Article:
In 1977, Rodham cofounded the Arkansas Advocates for Children and Families, a state-level alliance with the Children’s Defense Fund. Later that year, President Jimmy Carter (for whom Rodham had been the 1976 campaign director of field operations in Indiana) appointed her to the board of directors of the Legal Services Corporation, and she served in that capacity from 1978 until the end of 1981. From mid-1978 to mid-1980, she served as the chair of that board, the first woman to do so. During her time as chair, funding for the Corporation was expanded from $90 million to $300 million; subsequently she successfully fought President Ronald Reagan’s attempts to reduce the funding and change the nature of the organization.
Following her husband’s November 1978 election as Governor of Arkansas, Rodham became First Lady of Arkansas in January 1979, her title for twelve years (1979–1981, 1983–1992). Clinton appointed her chair of the Rural Health Advisory Committee the same year, where she successfully secured federal funds to expand medical facilities in Arkansas’s poorest areas without affecting doctors’ fees.
In 1979, Rodham became the first woman to be made a full partner of Rose Law Firm. From 1978 until they entered the White House, she had a higher salary than her husband. During 1978 and 1979, while looking to supplement their income, Rodham made a spectacular profit from trading cattle futures contracts; an initial $1,000 investment generated nearly $100,000 when she stopped trading after ten months. The couple also began their ill-fated investment in the Whitewater Development Corporation real estate venture with Jim and Susan McDougal at this time.
On February 27, 1980, Rodham gave birth to a daughter, Chelsea, her only child. In November 1980, Bill Clinton was defeated in his bid for reelection. Rodham began to use the name Hillary Clinton, during her husband’s campaign. As First Lady of Arkansas, Hillary Clinton was named chair of the Arkansas Educational Standards Committee in 1983, where she sought to reform the state’s court-sanctioned public education system. She fought a prolonged but ultimately successful battle against the Arkansas Education Association, to establish mandatory teacher testing and state standards for curriculum and classroom size. In 1985, she also introduced Arkansas’s Home Instruction Program for Preschool Youth, a program that helps parents work with their children in preschool preparedness and literacy. She was named Arkansas Woman of the Year in 1983 and Arkansas Mother of the Year in 1984.
From 1982 to 1988, Clinton was on board of directors, sometimes as chair, of the New World Foundation, which funded a variety of New Left interest groups. From 1987 to 1991, she chaired the American Bar Association’s Commission on Women in the Profession. She was twice named by the National Law Journal as one of the 100 most influential lawyers in America (1988 and 1991). Clinton served on the boards of the Arkansas Children’s Hospital Legal Services (1988–1992) and the Children’s Defense Fund (as chair, 1986–1992). In addition to her positions with nonprofit organizations, she also held positions on the corporate board of directors of TCBY (1985–1992), Wal-Mart Stores (1986–1992) and Lafarge (1990–1992). TCBY and Wal-Mart were Arkansas-based companies that were also clients of Rose Law. Clinton was the first female member on Wal-Mart’s board, added following pressure on chairman Sam Walton to name a woman to the board.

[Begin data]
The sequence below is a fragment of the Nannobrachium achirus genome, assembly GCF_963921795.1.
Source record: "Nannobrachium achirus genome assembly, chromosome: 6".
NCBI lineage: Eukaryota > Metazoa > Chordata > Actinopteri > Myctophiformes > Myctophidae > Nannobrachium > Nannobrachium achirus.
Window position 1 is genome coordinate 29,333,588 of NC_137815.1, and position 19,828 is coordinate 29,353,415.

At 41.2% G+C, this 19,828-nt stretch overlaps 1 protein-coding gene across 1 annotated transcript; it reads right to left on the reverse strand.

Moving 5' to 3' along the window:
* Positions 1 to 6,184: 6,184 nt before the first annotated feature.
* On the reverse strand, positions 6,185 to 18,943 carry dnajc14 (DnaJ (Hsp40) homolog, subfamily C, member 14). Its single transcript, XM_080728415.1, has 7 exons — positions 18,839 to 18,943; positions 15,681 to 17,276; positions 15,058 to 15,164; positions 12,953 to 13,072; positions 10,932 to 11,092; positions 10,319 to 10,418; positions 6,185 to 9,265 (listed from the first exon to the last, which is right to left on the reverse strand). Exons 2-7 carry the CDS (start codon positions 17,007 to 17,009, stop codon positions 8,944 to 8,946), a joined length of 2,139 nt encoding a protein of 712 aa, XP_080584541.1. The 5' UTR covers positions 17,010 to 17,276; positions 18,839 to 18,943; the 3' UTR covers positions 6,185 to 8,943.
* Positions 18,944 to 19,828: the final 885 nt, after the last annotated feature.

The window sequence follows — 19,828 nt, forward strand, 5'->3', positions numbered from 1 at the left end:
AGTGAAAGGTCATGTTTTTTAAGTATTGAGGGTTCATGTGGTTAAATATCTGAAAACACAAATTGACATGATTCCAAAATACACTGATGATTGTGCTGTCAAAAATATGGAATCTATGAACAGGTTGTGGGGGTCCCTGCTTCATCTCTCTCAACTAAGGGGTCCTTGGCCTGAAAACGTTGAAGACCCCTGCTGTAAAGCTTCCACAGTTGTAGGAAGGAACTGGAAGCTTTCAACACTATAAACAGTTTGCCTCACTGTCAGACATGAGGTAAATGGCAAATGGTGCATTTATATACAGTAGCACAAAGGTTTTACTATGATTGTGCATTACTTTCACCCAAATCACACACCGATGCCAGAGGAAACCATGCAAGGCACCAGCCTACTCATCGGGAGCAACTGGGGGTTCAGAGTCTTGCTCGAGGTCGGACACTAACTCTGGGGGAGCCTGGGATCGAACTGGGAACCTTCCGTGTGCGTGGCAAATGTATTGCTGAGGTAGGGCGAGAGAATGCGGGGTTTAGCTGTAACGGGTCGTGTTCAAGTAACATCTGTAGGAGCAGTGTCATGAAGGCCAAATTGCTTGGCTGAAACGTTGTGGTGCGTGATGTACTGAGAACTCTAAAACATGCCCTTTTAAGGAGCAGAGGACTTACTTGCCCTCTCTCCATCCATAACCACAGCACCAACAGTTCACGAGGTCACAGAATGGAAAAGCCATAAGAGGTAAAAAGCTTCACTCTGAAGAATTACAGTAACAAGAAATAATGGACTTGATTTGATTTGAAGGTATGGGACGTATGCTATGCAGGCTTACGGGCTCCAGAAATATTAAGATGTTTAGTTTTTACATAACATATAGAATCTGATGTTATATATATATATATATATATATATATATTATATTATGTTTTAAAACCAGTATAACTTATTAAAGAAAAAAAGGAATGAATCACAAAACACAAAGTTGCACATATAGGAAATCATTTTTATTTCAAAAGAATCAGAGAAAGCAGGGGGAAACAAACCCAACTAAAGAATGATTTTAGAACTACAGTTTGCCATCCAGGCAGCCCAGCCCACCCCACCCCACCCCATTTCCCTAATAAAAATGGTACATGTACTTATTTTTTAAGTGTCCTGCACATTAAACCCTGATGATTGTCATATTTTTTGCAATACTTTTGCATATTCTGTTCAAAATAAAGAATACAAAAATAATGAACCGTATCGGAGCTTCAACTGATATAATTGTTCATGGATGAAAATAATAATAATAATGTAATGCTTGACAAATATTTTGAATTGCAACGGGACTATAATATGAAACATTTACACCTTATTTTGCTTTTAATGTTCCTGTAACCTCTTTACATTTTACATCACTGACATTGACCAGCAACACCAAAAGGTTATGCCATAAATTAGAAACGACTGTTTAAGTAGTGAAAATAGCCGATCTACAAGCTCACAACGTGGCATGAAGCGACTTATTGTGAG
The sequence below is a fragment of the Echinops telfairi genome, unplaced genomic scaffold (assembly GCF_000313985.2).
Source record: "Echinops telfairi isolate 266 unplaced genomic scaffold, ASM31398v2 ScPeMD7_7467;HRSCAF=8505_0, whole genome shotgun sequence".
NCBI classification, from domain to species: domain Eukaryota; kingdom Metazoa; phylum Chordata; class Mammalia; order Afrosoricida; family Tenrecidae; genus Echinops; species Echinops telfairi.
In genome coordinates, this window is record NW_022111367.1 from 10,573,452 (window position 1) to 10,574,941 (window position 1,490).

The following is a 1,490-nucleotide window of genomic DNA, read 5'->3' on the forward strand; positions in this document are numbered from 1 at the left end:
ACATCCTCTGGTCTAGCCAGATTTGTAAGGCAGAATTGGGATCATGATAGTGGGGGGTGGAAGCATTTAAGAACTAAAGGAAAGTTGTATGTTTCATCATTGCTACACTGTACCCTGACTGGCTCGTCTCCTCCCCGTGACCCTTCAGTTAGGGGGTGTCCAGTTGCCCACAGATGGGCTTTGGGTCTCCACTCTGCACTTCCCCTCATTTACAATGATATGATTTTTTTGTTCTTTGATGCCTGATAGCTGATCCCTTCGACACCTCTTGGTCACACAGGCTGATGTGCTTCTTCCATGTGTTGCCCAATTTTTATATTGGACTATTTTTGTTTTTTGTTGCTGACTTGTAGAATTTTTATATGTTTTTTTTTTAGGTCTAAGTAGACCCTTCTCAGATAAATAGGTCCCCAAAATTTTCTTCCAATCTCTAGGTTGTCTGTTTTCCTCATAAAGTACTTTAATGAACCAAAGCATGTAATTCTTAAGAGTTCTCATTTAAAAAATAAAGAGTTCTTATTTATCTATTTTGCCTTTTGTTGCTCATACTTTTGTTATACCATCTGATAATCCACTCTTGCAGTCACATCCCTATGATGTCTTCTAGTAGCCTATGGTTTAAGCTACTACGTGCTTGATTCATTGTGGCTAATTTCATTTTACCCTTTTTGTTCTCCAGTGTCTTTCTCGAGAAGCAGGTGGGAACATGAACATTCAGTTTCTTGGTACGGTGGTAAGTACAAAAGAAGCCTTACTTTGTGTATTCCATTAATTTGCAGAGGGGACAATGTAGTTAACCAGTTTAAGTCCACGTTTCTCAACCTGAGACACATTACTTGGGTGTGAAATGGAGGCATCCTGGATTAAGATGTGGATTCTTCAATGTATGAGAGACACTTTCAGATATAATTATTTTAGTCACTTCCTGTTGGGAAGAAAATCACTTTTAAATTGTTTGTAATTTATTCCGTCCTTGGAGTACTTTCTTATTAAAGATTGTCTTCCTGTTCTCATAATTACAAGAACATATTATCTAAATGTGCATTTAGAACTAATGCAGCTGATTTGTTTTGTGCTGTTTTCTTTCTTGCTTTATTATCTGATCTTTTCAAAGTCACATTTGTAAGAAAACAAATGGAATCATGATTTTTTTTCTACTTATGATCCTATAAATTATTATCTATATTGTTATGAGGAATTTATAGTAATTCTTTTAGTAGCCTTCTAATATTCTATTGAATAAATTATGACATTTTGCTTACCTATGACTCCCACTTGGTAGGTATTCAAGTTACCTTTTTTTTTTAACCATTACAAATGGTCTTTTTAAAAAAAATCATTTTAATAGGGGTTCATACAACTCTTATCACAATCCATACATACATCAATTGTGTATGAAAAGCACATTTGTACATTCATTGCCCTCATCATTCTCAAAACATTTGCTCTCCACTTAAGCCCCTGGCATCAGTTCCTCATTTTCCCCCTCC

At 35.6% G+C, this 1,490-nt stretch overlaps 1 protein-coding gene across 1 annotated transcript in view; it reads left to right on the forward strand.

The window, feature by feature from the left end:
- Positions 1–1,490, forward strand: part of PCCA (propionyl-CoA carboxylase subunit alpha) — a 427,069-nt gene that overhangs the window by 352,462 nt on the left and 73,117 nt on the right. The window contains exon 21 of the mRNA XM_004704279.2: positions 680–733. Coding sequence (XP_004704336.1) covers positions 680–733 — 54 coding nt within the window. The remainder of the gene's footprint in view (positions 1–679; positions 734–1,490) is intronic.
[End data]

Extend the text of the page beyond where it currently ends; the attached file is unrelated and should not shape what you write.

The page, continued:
When Bill Clinton took office as president in January 1993, Hillary Rodham Clinton became the First Lady of the United States, and announced that she would be using that form of her name. She was the first First Lady to hold a postgraduate degree and to have her own professional career up to the time of entering the White House. She was also the first to have an office in the West Wing of the White House in addition to the usual First Lady offices in the East Wing. She is regarded as the most openly empowered presidential wife in American history. In January 1993, Bill Clinton appointed Hillary Clinton to head the Task Force on National Health Care Reform, hoping to replicate the success she had in leading the effort for Arkansas education reform.
The Whitewater controversy was the focus of media attention from the publication of a New York Times report during the 1992 presidential campaign, and throughout her time as First Lady. The Clintons had lost their late-1970s investment in the Whitewater Development Corporation, at the same time, their partners in that investment, Jim and Susan McDougal, operated Madison Guaranty, a savings and loan institution that retained the legal services of Rose Law Firm. Clinton’s legal billing records were found in the First Lady’s White House book room after a two-year search, and delivered to investigators in early 1996, after the discovery of the records, on January 26, 1996, Clinton made history by becoming the first First Lady to be subpoenaed to testify before a Federal grand jury. After several Independent Counsels had investigated, a final report was issued in 2000 that stated there was insufficient evidence that either Clinton had engaged in criminal wrongdoing.
In 1998, the Clintons’ relationship became the subject of much speculation when investigations revealed that the President had had extramarital sexual activities with White House intern Monica Lewinsky. Events surrounding the Lewinsky scandal eventually led to the impeachment of Bill Clinton. When the allegations against her husband were first made public, Hillary Clinton stated that they were the result of a “vast right-wing conspiracy”. She later said that she had been misled by her husband’s initial claims that no affair had taken place. After the evidence of President Clinton’s encounters with Lewinsky became incontrovertible, she issued a public statement reaffirming her commitment to their marriage.